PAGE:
"È andata a fare una passeggiata."

Translation:She went for a walk.

June 26, 2013



How am I supposed to know it's the feminine "she"?

March 5, 2015


E' andatA. She / It (feminine) went.

March 6, 2015


Thank you!

March 6, 2015


Also correct: "She has gone for a walk."

June 26, 2013


she has gone to take a walk

March 24, 2014


Seems a bit problematical to me. Couldn't "passeggiata" be retained in the Italian in a valid translation? I was under the impression that "passeggiata" has a specific meaning in Italian which I don't think can be directly translated into English with a single word. Sorry - this isn't meant to be a reply but a stand-alone question - for some reason I couldn't post it as that

April 22, 2014


What is the meaning you speak of? I only know it as a walk or stroll.

July 3, 2014


When Italians, particularly the young, of an evening walk up and down in the main square or whatever looking their best. With their partner, or very probably looking for a partner. That's my understanding. I was once taken on one though I didn't realise what was happening at the time. Other folks, particularly Italians, feel free to correct me if I've got it wrong.

July 3, 2014


fare una passeggiata = more used for a walk or stroll

gironzolare, andare a zonzo, girovagare, bighellonare = have the meaning of what you mean

July 3, 2014


Silkwarrior - I am American but have spoken Italian since childhood and lived there/have family there.

Passeggiata is not old fashioned and is still very commonly used. If my extended family has a big dinner, we (not just young people, but also grandparents, parents, etc) might "fare una passeggiata" around the piazza afterwards to help digest.

It sounds like you are looking for something equivalent to "promenade" -- definitely an old fashioned, infrequently used word. "Passeggiata" can also technically be translated as promenade... but it is used much more commonly as "walk" or "stroll".

I hope that helps!

October 16, 2014


Any Italians care to comment? I'd always understood that "passeggiata" described what I'd been guided into. Is it maybe an old fashioned term?

July 4, 2014


It does mean walk or stroll

May 7, 2017


Why "è?"

June 25, 2016


Short for Lei è andata, the conjugated form of essere plus the past participle of andare - to go combine to mean 'she went' (aka she is/has gone)

June 25, 2016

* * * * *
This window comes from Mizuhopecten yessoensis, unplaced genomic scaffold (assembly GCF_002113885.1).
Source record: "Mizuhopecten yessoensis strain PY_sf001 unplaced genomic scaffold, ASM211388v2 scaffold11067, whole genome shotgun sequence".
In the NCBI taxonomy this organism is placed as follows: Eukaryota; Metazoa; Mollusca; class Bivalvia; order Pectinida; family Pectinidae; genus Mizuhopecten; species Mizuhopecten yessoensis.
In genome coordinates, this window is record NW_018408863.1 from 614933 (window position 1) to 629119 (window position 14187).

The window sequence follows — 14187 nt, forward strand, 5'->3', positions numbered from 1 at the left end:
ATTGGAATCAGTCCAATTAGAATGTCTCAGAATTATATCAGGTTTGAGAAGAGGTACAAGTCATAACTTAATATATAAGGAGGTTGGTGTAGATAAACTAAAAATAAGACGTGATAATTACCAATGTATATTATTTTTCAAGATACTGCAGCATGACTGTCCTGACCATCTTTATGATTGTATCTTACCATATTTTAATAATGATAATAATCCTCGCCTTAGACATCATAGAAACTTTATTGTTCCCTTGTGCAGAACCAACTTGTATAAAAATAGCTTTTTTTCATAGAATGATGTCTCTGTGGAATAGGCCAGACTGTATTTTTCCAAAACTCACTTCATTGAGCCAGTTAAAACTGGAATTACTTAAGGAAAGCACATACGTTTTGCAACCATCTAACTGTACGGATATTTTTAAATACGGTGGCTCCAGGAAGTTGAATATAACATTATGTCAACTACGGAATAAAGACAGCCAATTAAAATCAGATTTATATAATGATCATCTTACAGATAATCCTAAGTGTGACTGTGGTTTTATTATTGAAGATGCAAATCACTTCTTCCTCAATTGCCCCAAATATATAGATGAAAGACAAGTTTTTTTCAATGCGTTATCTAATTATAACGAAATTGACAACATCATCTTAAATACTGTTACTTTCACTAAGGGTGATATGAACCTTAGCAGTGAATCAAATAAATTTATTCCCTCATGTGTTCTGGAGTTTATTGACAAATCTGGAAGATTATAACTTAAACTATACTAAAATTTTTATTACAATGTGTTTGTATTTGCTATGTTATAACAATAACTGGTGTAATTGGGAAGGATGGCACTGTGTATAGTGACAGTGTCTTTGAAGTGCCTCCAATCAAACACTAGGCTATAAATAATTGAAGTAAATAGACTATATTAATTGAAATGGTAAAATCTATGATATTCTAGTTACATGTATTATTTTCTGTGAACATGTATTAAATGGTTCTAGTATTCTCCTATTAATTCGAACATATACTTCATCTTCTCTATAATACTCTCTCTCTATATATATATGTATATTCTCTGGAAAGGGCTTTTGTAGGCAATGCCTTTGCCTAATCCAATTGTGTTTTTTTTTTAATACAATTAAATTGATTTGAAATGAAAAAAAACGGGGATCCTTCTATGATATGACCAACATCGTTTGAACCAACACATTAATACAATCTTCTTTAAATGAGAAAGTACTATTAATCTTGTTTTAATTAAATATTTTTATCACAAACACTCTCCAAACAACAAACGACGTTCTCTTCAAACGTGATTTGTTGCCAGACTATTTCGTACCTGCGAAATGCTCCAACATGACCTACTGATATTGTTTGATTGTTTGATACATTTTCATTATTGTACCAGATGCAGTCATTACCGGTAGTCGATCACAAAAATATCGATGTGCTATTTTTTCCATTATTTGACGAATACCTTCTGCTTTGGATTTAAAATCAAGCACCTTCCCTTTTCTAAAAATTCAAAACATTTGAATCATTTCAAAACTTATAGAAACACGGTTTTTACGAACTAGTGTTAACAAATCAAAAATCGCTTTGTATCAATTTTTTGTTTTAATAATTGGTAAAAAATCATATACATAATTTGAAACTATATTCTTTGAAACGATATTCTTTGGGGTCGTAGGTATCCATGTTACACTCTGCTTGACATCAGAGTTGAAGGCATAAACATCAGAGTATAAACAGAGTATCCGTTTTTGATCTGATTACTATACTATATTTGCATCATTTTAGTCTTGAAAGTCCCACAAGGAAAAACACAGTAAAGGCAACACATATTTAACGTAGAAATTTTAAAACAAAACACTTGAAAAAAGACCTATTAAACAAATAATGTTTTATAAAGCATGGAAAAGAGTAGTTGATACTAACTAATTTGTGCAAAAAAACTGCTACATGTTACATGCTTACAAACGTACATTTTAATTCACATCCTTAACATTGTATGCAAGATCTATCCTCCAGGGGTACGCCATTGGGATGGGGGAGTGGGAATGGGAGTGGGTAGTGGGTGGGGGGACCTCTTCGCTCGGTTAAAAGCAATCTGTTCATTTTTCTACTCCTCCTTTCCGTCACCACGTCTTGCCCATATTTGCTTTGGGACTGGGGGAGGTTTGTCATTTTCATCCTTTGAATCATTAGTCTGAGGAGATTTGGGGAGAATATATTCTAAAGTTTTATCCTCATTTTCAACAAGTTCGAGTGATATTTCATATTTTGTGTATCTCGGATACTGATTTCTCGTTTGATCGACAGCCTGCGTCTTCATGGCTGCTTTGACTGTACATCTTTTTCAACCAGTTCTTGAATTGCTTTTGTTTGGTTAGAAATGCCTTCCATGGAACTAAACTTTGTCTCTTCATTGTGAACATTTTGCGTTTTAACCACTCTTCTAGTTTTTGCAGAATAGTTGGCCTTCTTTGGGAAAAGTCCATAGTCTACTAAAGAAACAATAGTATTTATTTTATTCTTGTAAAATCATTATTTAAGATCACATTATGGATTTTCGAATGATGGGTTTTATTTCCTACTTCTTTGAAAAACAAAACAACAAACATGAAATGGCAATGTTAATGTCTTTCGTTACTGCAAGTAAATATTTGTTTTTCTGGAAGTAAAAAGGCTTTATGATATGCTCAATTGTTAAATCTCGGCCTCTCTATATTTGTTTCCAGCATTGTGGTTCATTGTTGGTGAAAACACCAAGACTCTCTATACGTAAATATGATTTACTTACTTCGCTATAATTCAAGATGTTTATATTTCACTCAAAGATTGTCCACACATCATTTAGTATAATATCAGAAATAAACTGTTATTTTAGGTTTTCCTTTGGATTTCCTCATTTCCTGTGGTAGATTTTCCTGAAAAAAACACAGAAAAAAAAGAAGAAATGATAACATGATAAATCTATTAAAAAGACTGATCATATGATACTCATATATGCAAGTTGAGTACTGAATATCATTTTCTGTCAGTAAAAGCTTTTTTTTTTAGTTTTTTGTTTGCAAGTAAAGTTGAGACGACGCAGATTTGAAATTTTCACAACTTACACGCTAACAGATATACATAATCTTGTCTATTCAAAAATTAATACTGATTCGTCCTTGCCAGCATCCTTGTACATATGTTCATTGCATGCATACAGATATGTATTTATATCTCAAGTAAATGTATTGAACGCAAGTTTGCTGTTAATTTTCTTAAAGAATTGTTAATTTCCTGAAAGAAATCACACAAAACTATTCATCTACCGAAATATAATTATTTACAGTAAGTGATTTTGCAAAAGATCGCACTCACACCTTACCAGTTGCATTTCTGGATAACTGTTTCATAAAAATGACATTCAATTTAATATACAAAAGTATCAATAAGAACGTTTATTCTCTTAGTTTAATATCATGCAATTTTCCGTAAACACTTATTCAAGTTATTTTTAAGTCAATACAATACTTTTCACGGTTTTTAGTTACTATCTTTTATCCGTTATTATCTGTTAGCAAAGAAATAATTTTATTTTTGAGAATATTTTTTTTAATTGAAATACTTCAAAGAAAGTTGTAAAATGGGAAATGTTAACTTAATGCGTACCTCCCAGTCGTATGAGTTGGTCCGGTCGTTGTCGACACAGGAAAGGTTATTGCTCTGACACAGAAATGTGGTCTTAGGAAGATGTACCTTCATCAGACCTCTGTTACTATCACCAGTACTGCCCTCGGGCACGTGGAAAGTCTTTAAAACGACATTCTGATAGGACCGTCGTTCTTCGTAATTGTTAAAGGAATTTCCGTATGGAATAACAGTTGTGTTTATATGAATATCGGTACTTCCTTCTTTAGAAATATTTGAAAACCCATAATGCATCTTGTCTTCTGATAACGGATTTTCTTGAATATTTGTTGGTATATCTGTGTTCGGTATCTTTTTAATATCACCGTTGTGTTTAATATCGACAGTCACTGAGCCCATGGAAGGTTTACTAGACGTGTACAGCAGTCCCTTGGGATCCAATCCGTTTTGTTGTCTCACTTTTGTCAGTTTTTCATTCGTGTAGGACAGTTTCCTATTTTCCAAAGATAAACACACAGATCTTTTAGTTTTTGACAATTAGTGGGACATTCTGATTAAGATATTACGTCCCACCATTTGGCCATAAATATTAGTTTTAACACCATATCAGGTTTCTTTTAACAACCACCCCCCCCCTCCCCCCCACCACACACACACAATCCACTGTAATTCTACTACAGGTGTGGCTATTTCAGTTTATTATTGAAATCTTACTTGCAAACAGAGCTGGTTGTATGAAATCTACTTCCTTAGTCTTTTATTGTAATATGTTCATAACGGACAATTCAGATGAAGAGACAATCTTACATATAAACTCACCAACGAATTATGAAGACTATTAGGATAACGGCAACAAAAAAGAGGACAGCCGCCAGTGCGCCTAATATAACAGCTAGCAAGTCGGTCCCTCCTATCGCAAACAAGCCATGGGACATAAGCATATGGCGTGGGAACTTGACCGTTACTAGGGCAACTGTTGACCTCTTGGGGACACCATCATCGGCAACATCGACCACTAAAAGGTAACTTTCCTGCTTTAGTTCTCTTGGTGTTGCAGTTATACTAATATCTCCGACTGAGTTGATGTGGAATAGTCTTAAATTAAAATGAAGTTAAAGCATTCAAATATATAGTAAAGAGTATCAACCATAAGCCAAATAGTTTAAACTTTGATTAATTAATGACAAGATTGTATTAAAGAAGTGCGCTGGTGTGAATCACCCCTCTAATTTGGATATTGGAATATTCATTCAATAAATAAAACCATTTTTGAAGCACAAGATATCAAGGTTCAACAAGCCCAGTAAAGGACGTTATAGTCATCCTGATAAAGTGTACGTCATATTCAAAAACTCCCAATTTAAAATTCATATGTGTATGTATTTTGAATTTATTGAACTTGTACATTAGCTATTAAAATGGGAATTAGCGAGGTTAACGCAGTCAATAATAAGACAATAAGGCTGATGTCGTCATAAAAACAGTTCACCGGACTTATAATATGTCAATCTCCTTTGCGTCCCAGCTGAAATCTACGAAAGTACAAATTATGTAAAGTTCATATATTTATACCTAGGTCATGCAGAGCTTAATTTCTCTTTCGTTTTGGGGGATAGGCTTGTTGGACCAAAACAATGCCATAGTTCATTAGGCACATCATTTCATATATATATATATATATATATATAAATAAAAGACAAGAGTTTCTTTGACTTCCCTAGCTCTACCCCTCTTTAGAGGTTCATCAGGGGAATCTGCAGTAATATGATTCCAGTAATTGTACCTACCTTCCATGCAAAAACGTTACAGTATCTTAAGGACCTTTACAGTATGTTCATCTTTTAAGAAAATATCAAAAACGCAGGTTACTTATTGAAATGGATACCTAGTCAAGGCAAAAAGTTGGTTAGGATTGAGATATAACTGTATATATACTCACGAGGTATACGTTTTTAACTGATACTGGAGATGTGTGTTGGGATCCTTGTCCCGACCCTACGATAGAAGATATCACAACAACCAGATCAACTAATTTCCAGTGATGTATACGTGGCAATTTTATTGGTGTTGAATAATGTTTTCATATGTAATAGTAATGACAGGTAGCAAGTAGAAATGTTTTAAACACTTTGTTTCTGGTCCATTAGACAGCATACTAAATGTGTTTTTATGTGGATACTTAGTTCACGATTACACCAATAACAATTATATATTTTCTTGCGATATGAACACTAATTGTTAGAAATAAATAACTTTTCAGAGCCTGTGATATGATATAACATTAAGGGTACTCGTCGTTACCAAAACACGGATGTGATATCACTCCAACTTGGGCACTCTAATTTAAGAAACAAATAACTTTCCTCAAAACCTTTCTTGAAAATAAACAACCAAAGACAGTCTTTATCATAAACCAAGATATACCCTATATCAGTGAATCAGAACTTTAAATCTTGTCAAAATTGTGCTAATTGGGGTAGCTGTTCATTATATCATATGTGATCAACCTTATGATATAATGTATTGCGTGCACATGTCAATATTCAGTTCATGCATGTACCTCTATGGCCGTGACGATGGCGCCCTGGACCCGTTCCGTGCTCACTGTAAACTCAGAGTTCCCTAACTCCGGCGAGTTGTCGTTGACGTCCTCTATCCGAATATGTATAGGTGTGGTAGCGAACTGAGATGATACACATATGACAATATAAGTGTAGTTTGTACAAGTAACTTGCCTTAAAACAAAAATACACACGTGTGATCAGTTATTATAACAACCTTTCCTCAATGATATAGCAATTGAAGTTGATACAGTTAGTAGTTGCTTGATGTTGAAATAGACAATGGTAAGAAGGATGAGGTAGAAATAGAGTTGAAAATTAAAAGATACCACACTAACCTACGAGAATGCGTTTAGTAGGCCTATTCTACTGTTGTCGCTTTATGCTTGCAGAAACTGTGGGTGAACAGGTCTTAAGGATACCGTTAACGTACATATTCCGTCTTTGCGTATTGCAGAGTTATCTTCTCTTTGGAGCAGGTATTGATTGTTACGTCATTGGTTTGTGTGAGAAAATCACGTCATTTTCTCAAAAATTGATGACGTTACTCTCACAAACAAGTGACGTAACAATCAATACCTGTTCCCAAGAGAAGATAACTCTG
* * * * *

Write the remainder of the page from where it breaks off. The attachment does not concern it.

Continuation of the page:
what is the difference between she's or she is it means the same thing and they are both correct

August 27, 2016


What makes this past tense?

April 24, 2014


andata - it's the passato prossimo, don't know what the tense is called in English actually. Funny how that works.


July 5, 2014


I think in french it's the passé composé. But no idea if it has a name in English. And it's the combination of it with the auxiliary verb essere that really puts it into the past. So it's auxiliary verb + past participle. If the auxiliary verb is essere then the past participle has to agree in number and gender with the subject. If it's avere then it sticks to the masculine singular. Unless there's a indirect pronoun in front of it. There's a whole lesson on this.

October 1, 2014


To gmcolletti, passato prossimo could be translated as either Past Simple or Present Perfect in English

April 19, 2017


No English native speaker, wrote "she's out for a walk". Got it wrong. Why?

August 12, 2014


"She's" and "she is" is the same....

January 10, 2017


Sometimes. But not always. And certainly not relevant in this context. She's could be 'she has' as well as 'she is' and since this particular sentence is past tense the 'she is' version is incorrect. As has been said at least once in this thread of comments already.

January 13, 2017


She's = "she is" or "she has"

April 19, 2017


I wrote she went on a walk - rather than for a walk - to me it is the same

April 2, 2017


What would it be if it was He went for a walk?

January 22, 2018


è andato - with essere the verb agrees in gender and number

January 29, 2018


I put 'She has gone for a walk' and was marked wrong! So not!

May 5, 2019
Learn Italian in just 5 minutes a day. For free.